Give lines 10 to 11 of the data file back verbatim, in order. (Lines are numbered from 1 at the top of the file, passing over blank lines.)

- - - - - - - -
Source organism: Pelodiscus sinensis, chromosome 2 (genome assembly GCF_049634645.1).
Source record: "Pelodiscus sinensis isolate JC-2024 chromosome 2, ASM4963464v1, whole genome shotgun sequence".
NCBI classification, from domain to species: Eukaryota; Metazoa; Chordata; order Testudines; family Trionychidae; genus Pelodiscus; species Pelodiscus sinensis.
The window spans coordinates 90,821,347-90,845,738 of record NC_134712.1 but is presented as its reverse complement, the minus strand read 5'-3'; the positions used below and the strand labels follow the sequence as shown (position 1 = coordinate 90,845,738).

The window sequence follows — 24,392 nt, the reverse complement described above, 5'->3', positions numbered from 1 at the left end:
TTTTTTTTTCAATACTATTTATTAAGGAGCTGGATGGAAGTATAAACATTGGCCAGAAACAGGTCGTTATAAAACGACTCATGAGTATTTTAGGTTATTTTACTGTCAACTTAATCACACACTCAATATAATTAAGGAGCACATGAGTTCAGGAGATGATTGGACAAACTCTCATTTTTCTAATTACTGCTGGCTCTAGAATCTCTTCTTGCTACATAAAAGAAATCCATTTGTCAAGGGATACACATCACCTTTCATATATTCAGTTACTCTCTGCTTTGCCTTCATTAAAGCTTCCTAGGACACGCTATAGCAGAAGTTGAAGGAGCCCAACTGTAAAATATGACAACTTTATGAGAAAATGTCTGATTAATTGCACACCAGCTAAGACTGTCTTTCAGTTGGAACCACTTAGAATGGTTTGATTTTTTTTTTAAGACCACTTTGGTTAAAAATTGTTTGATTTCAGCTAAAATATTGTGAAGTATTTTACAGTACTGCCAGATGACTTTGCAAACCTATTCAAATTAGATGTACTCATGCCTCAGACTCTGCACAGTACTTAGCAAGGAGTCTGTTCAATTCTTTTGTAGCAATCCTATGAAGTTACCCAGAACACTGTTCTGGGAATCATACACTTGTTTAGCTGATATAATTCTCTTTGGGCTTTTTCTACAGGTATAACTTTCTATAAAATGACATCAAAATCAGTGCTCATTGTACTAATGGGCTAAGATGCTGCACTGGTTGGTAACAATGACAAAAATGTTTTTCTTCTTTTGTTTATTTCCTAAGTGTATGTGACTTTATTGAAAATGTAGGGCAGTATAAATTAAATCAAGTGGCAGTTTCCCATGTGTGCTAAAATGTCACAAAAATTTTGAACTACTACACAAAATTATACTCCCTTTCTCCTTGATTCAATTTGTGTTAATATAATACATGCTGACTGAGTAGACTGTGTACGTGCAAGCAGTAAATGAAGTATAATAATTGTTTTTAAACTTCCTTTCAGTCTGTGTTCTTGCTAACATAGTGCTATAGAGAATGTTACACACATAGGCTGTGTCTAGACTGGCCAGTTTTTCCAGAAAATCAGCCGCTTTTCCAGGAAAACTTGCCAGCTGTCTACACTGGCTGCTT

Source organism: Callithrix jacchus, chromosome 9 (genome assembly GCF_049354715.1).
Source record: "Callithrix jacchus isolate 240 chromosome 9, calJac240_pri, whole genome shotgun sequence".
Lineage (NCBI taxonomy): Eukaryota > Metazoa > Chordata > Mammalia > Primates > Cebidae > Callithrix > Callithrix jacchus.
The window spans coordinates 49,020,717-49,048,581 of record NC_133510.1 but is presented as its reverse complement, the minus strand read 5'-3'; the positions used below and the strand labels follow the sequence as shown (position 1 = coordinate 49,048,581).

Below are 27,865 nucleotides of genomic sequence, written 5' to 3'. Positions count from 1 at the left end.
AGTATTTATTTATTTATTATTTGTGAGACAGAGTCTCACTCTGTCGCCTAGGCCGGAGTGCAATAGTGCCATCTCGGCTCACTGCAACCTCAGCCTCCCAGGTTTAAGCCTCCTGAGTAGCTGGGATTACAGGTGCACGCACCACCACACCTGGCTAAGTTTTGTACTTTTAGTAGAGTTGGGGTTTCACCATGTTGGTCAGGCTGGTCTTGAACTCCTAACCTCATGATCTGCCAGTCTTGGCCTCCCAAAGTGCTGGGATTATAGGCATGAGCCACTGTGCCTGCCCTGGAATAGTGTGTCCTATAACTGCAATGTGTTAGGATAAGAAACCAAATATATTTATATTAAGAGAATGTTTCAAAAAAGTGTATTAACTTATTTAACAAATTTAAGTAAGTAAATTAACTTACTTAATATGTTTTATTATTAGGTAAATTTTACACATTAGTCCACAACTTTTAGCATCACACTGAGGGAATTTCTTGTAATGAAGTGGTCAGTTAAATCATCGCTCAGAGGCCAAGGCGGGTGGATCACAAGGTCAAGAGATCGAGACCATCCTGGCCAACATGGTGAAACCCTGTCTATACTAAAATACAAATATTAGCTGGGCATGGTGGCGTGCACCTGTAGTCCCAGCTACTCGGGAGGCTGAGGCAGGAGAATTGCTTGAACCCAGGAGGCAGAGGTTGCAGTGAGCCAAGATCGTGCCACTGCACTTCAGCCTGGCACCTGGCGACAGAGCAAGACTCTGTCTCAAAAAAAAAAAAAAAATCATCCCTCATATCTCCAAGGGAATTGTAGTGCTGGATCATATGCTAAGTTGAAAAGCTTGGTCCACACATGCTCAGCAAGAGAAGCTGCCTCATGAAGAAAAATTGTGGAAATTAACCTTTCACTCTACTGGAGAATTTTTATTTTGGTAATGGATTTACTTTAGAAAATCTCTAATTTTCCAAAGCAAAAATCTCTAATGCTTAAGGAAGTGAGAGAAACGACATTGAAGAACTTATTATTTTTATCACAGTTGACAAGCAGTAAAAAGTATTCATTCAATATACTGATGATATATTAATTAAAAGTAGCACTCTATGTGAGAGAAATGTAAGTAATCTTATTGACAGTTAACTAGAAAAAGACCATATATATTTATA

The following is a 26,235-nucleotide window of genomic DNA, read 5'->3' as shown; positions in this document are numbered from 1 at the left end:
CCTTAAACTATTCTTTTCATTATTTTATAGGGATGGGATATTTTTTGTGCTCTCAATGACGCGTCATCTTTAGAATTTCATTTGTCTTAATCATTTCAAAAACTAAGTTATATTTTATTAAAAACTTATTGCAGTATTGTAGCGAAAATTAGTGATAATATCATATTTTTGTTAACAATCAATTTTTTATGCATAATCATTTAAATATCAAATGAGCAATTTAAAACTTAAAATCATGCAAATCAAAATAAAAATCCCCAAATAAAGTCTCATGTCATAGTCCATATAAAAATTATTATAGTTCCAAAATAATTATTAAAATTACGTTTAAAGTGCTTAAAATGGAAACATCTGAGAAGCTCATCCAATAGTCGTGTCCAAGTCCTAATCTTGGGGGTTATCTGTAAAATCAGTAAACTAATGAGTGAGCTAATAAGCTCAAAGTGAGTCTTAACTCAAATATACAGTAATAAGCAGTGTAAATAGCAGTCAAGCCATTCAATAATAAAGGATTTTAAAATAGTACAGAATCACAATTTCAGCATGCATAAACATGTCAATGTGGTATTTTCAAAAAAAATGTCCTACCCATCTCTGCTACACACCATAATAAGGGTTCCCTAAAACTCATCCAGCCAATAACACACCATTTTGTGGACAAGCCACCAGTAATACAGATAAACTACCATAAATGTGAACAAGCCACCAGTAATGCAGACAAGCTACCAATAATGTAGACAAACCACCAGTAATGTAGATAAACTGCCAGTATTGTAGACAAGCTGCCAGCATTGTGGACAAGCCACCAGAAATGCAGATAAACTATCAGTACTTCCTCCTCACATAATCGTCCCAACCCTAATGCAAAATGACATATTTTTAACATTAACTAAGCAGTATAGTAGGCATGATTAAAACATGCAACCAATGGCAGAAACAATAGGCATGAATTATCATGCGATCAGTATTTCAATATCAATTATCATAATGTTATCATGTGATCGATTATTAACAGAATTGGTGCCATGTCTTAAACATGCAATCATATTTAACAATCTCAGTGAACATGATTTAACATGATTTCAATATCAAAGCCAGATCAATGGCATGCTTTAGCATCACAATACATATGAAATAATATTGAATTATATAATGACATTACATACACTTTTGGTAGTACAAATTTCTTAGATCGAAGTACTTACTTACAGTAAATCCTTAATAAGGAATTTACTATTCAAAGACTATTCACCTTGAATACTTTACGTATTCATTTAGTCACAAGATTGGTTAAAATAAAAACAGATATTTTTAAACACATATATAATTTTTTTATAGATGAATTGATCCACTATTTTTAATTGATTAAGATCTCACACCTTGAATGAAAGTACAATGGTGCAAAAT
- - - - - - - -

The window spans coordinates 49,020,717-49,048,581 of record NC_133510.1 but is presented as its reverse complement, the minus strand read 5'-3'; the positions used below and the strand labels follow the sequence as shown (position 1 = coordinate 49,048,581).

Below are 27,865 nucleotides of genomic sequence, written 5' to 3'. Positions count from 1 at the left end.